As Donald Trump finally tapped Indiana Gov. Mike Pence to be his Vice Presidential running mate, many vaping advocacy groups were surprised to learn of the Hoosier’s sleazy history with Big Tobacco. Before Pence was elected the state’s 50th Governor, he served in the United States House of Representatives from 2001 to 2013 where he has accepted more than $100,000 in campaign contributions from the tobacco industry. Furthermore, he never passed a single piece of legislation during those thirteen years in Congress.
But Pence did so much more than just accept tens of thousands of dollars from companies like R.J. Reynolds, Philip Morris, Brown & Williamson, and US Tobacco. He was also one of the most vocal advocates of smoking that Congress has ever seen in the modern era. In fact, in one published editorial entitled, The Great American Smoke Out, Pence even claimed that “smoking doesn’t kill.”
“Time for a quick reality check. Despite the hysteria from the political class and the media, smoking doesn't kill. In fact, 2 out of every three smokers does not die from a smoking related illness and 9 out of ten smokers do not contract lung cancer. This is not to say that smoking is good for you.... news flash: smoking is not good for you. If you are reading this article through the blue haze of cigarette smoke, you should quit. The relevant question is, what is more harmful to the nation, second hand smoke or back handed big government disguised in do-gooder healthcare rhetoric.”
Mike Pence is so pro-tobacco that when the wildly popular Family Smoking Prevention and Tobacco Control Act came up for approval in April of 2009, he was one of only 112 House representatives to vote against it. On the other hand, it is this single piece of legislation that paved the way for the new FDA e-cig regulations that threaten to wipe out the entire vaping industry.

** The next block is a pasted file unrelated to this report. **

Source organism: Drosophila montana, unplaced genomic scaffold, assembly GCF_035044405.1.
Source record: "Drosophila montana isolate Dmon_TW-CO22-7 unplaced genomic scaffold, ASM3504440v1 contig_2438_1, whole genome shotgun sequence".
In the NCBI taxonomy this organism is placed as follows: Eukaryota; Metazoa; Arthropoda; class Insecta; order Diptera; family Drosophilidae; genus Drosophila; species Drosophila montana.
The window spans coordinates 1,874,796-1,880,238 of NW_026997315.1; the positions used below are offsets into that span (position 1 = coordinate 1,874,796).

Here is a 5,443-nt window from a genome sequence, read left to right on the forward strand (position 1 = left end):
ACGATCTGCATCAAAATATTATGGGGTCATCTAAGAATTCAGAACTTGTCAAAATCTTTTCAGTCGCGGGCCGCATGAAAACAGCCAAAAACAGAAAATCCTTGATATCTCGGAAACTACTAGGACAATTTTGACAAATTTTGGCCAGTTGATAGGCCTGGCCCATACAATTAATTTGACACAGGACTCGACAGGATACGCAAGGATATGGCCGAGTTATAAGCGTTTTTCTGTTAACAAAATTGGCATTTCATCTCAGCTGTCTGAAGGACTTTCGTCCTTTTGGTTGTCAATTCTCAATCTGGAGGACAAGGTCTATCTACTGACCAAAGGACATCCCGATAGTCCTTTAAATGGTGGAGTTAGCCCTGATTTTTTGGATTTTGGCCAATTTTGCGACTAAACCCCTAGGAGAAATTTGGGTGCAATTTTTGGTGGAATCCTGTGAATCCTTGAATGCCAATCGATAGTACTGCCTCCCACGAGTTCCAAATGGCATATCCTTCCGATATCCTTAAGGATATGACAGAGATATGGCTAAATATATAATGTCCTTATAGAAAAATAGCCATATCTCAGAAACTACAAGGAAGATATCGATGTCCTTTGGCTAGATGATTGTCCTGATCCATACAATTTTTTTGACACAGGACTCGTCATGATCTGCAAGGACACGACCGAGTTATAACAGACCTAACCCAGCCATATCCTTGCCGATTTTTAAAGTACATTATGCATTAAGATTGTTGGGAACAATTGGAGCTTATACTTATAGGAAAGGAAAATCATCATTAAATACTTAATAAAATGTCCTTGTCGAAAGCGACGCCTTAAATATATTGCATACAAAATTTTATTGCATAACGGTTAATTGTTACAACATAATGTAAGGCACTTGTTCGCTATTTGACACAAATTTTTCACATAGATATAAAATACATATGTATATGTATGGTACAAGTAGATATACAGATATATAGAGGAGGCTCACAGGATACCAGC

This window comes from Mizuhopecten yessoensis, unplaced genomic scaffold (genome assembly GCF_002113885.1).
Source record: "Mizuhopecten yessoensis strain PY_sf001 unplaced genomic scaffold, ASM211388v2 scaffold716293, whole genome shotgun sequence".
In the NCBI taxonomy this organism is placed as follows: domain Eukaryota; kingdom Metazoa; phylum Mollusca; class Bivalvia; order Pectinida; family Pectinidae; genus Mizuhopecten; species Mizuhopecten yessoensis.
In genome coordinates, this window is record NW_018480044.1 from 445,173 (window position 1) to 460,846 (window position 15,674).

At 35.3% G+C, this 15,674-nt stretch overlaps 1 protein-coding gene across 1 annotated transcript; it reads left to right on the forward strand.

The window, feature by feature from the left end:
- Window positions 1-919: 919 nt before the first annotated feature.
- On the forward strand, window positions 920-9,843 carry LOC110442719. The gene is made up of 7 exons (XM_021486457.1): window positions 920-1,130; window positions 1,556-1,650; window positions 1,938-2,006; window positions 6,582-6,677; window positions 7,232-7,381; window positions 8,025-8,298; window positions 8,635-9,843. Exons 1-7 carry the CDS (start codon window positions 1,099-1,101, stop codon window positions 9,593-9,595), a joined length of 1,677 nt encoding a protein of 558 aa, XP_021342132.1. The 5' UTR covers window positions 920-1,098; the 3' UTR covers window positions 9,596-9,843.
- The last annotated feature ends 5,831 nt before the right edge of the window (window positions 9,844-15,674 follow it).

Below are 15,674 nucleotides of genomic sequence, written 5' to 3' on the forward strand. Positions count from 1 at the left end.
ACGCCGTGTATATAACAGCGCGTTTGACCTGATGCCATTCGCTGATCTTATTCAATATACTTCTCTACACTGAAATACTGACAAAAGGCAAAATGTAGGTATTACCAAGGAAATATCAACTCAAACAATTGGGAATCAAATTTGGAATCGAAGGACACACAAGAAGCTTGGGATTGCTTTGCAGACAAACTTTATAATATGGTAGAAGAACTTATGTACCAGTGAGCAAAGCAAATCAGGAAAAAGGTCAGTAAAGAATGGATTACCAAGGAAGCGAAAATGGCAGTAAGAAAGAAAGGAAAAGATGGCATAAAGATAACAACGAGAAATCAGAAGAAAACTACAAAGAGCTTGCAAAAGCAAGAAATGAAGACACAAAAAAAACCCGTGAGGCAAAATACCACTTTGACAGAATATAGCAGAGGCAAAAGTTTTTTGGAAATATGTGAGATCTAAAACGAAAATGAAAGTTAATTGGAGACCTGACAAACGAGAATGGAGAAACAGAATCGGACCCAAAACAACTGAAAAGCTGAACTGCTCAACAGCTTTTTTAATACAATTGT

Mike Pence, Big Tobacco, and the FDA e-cig regulations
Even though Mike Pence has a long and sorted history with Big Tobacco, his reasons wanting to deregulate the tobacco industry usually involve his preference for “small government.” When The Indianapolis Star pressed him further about his controversial stance on smoking back in May of 2000, Pence warned of the slippery-slope of possible future government oversight that could easily slide into regulating other “harmful” products, such as SUVs, caffeine, and fatty foods. Strangely, he is also on record for being one of the very few congressmen strongly opposed to the FDA e-cig regulations, as well.
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